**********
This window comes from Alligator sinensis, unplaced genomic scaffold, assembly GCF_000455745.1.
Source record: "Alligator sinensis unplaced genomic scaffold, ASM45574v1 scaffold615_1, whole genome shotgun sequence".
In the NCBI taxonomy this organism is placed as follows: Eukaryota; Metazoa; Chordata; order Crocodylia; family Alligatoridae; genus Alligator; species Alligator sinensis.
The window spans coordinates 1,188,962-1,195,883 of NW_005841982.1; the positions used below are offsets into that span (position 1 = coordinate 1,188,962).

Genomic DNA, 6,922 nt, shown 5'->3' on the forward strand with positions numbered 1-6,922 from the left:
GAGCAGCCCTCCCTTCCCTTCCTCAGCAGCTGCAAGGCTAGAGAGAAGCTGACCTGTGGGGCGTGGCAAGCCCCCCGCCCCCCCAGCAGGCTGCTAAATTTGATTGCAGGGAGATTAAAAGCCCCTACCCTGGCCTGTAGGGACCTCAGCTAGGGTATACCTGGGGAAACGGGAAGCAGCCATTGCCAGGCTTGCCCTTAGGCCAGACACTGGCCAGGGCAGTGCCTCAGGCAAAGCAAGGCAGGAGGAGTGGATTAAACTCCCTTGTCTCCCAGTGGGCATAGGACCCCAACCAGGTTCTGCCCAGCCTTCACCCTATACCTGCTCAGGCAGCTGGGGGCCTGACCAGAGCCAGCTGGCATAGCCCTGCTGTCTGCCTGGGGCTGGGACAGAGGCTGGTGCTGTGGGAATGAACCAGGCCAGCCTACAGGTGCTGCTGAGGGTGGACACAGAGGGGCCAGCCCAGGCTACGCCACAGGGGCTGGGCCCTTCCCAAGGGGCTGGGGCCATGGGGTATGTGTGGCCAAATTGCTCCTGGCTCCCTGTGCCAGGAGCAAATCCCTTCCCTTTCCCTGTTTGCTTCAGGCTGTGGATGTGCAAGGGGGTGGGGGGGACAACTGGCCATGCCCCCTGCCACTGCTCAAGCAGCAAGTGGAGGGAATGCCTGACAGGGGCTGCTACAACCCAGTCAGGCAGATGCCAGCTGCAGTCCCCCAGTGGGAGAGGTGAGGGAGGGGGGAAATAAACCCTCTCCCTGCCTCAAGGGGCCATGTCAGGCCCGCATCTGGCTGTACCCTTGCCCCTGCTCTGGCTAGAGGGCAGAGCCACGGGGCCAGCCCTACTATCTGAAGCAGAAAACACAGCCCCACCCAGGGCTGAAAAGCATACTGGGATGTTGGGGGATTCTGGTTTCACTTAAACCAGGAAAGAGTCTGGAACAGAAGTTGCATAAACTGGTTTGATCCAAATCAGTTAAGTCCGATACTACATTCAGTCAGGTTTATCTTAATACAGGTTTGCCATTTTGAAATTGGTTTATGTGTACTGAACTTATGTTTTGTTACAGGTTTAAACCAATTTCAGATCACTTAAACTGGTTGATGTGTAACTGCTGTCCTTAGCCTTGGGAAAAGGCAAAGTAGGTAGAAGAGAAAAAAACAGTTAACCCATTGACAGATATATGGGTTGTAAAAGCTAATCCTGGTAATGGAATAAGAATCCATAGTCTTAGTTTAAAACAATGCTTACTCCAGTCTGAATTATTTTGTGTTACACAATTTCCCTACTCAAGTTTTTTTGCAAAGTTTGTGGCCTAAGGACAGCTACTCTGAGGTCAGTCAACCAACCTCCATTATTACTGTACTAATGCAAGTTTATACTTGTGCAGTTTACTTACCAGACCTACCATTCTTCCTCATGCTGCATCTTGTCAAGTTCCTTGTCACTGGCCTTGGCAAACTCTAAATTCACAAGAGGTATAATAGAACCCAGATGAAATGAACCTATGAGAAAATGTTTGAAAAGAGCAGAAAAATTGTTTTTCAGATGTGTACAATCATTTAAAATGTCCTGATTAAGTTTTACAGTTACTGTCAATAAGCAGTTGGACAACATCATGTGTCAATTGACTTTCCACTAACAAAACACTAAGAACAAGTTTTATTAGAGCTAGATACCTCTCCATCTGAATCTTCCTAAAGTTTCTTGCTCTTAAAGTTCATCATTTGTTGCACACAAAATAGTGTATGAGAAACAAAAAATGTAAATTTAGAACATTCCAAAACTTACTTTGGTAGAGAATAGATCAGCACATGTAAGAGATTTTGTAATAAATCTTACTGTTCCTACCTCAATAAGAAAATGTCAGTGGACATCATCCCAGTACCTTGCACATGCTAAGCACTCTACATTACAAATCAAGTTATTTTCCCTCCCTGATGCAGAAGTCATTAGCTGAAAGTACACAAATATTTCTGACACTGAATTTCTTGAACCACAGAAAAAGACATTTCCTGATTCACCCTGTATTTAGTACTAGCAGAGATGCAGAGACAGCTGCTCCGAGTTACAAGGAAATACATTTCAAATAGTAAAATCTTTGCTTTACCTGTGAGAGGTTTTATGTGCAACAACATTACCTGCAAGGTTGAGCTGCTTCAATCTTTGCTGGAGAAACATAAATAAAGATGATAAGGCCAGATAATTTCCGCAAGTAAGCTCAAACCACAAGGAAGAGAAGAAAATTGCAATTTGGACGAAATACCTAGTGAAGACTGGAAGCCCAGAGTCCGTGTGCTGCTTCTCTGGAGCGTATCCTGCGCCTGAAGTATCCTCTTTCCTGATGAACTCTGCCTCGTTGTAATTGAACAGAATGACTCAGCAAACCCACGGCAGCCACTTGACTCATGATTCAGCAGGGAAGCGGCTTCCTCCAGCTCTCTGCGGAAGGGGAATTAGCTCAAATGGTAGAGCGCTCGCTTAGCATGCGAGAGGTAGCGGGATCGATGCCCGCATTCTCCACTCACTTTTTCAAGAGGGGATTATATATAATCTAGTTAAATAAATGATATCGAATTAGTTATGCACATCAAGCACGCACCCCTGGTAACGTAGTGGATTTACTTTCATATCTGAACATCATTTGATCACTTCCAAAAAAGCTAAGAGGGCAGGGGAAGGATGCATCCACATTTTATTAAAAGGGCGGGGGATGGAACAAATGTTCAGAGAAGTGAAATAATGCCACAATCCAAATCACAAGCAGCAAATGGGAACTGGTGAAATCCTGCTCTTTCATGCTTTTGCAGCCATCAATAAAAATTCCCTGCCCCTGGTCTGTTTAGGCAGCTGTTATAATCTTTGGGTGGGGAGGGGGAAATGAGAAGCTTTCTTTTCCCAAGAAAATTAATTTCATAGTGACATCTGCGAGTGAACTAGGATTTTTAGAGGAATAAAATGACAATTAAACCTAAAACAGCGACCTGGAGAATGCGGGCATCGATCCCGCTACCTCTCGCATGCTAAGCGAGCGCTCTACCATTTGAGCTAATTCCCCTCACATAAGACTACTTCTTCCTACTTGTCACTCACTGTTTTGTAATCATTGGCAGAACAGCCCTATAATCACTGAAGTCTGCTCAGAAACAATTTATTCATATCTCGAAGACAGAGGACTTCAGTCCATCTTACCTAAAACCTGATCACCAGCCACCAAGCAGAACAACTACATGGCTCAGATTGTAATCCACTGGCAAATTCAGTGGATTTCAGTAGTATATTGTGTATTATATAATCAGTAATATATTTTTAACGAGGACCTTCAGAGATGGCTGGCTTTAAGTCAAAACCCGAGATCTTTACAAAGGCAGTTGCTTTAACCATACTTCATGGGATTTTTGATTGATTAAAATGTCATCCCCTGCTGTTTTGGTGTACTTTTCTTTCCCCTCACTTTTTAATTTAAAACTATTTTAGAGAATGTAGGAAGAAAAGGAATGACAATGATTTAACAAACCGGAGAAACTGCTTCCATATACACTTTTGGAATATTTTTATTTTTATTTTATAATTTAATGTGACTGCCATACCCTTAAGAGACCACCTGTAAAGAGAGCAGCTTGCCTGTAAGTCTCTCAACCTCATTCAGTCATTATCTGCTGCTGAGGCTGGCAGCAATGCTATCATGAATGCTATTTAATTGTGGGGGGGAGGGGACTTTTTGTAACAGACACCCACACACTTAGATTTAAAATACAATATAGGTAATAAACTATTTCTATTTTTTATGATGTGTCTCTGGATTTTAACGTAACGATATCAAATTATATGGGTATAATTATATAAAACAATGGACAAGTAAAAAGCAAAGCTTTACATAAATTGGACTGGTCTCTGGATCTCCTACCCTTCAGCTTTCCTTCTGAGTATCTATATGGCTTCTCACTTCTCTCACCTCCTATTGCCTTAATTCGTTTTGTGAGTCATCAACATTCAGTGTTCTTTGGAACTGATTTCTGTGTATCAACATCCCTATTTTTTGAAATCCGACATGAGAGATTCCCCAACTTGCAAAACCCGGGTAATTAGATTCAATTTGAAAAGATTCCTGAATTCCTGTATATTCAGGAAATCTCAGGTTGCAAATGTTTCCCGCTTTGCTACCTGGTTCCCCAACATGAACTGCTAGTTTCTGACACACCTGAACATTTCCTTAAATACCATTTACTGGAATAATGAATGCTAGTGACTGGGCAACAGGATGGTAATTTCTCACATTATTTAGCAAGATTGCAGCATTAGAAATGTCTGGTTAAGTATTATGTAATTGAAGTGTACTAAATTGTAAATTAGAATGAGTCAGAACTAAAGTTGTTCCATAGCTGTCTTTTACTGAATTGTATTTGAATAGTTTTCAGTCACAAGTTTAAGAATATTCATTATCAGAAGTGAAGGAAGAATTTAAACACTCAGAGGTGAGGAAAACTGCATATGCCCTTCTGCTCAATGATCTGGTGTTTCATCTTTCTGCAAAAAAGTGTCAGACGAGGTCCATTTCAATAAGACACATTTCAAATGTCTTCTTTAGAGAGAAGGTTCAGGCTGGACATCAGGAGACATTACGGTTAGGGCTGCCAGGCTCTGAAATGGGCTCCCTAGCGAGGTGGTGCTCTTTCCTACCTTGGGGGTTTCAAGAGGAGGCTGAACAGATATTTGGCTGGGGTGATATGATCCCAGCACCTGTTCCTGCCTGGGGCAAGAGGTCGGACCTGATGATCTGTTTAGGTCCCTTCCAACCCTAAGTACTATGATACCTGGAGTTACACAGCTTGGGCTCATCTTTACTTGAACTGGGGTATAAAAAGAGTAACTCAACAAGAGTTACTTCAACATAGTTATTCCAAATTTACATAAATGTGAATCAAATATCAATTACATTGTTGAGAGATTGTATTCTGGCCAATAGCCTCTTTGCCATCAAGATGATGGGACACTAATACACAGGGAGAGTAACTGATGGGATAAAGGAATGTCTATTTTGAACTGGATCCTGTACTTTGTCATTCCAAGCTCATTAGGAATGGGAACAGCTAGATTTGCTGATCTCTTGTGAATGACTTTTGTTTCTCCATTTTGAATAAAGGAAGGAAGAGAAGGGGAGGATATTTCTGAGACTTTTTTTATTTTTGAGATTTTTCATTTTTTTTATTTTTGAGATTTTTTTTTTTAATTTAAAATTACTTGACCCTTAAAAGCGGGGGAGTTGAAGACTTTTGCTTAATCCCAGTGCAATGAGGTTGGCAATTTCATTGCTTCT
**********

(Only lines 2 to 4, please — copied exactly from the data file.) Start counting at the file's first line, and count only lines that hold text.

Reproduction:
Source record: "Alligator sinensis unplaced genomic scaffold, ASM45574v1 scaffold615_1, whole genome shotgun sequence".
In the NCBI taxonomy this organism is placed as follows: Eukaryota; Metazoa; Chordata; order Crocodylia; family Alligatoridae; genus Alligator; species Alligator sinensis.
The window spans coordinates 1,188,962-1,195,883 of NW_005841982.1; the positions used below are offsets into that span (position 1 = coordinate 1,188,962).